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Seismic evidence of a two-layer lithospheric deformation in the Indian Ocean

Abstract : Intra-plate deformation and associated earthquakes are enigmatic features on the Earth. The Wharton Basin in the Indian Ocean is one of the most active intra-plate deformation zones, confirmed by the occurrence of the 2012 great earthquakes (Mw>=8.2). These earthquakes seem to have ruptured the whole lithosphere, but how this deformation is distributed at depth remains unknown. Here we present seismic reflection images that show faults down to 45 km depth. The amplitude of these reflections in the mantle first decreases with depth down to 25 km and then remains constant down to 45 km. The number of faults imaged along the profile and the number of earthquakes as a function of depth show a similar pattern, suggesting that the lithospheric mantle deformation can be divided into two layers: a highly fractured fluid-filled serpentinized upper layer and a pristine brittle lithospheric mantle where great earthquakes initiate and large stress drops occur.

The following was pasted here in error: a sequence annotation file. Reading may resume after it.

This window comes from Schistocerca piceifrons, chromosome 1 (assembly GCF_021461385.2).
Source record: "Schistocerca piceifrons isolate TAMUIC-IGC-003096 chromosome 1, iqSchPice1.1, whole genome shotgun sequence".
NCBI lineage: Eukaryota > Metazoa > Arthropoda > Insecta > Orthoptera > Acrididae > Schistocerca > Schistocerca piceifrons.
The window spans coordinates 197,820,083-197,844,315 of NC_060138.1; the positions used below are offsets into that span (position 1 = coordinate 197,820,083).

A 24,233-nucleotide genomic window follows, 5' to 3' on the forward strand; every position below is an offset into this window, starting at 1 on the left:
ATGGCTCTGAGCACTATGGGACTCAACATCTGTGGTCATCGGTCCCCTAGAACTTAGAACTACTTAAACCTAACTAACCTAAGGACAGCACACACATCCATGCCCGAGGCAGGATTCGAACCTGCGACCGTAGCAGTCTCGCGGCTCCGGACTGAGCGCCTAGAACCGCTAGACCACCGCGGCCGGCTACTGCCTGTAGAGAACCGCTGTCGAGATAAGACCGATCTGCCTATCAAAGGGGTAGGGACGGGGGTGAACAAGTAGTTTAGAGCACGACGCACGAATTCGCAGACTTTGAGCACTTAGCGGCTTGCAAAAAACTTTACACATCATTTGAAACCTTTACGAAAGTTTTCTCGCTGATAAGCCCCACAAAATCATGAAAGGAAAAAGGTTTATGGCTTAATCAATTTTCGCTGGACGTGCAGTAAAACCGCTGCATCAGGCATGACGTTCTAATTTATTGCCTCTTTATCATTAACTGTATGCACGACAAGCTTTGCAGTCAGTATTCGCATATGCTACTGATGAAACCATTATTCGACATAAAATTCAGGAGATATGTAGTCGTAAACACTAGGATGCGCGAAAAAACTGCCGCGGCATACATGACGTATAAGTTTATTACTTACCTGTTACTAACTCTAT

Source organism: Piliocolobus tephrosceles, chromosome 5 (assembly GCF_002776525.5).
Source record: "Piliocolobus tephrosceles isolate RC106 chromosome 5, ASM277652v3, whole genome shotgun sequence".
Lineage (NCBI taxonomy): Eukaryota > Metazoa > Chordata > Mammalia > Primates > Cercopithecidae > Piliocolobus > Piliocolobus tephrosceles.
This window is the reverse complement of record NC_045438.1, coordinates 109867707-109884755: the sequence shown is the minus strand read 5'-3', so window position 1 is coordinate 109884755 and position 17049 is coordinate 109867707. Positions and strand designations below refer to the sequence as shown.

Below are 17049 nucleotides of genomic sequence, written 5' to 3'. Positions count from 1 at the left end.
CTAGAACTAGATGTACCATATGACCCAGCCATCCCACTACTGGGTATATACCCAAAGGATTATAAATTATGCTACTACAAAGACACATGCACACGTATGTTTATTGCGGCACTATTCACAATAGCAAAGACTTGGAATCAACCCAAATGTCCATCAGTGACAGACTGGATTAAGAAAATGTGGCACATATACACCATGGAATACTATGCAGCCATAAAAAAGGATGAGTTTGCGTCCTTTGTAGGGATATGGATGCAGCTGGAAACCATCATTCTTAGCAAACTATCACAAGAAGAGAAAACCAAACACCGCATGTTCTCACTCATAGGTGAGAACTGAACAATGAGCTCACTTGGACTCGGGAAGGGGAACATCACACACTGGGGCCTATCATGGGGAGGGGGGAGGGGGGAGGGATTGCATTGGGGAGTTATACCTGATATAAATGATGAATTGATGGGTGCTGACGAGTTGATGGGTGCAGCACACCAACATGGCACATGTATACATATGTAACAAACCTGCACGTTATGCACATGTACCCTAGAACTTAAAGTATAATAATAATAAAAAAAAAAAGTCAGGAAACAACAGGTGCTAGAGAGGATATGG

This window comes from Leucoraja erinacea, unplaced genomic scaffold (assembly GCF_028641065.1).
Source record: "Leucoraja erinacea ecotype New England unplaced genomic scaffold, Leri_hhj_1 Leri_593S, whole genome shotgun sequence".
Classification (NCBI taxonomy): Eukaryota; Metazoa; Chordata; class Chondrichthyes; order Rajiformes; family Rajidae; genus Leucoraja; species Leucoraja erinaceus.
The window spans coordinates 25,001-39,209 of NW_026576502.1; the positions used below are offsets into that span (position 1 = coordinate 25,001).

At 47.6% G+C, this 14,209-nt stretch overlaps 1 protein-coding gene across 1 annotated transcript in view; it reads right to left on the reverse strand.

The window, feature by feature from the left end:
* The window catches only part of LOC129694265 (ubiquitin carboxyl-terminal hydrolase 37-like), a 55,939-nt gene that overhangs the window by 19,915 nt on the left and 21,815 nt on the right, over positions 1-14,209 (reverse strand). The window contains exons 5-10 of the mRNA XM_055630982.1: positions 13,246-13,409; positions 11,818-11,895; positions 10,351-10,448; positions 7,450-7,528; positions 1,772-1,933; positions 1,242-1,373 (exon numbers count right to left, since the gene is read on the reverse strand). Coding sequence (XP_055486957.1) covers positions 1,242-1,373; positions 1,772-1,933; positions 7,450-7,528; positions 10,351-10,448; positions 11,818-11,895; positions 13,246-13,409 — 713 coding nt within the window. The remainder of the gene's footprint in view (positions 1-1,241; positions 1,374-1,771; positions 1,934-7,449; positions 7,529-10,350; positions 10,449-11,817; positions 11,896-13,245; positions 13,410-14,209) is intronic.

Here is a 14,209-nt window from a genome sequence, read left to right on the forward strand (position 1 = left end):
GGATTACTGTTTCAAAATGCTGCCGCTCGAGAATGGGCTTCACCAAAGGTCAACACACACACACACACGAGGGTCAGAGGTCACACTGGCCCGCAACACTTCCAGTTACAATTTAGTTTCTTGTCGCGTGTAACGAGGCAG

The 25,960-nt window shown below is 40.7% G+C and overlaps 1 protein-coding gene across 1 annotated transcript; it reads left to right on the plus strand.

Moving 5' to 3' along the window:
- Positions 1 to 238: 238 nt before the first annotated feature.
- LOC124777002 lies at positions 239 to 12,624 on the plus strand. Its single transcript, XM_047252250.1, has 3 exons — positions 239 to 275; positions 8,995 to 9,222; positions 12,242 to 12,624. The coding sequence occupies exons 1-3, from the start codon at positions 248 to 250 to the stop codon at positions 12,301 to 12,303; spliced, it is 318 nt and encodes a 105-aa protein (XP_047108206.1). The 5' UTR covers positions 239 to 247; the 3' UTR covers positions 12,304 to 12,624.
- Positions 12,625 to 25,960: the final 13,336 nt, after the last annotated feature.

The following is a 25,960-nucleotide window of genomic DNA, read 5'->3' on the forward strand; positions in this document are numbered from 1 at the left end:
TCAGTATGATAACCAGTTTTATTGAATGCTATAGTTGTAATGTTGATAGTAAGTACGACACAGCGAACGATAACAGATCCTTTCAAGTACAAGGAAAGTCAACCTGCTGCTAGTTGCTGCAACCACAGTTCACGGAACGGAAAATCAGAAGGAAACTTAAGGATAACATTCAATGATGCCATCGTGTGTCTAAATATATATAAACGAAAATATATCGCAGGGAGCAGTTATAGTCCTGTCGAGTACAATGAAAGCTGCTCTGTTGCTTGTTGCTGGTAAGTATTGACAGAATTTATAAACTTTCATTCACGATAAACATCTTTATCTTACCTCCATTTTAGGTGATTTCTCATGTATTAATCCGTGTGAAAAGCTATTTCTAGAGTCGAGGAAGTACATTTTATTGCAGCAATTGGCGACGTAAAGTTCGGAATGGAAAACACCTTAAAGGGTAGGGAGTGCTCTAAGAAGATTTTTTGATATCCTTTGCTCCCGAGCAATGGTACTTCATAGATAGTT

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yanfang Qin, Satish C. Singh. Seismic evidence of a two-layer lithospheric deformation in the Indian Ocean. Nature Communications, Nature Publishing Group, 2015, 6, pp. 686-689. ⟨10.1038/ncomms9298⟩. ⟨insu-03579670⟩

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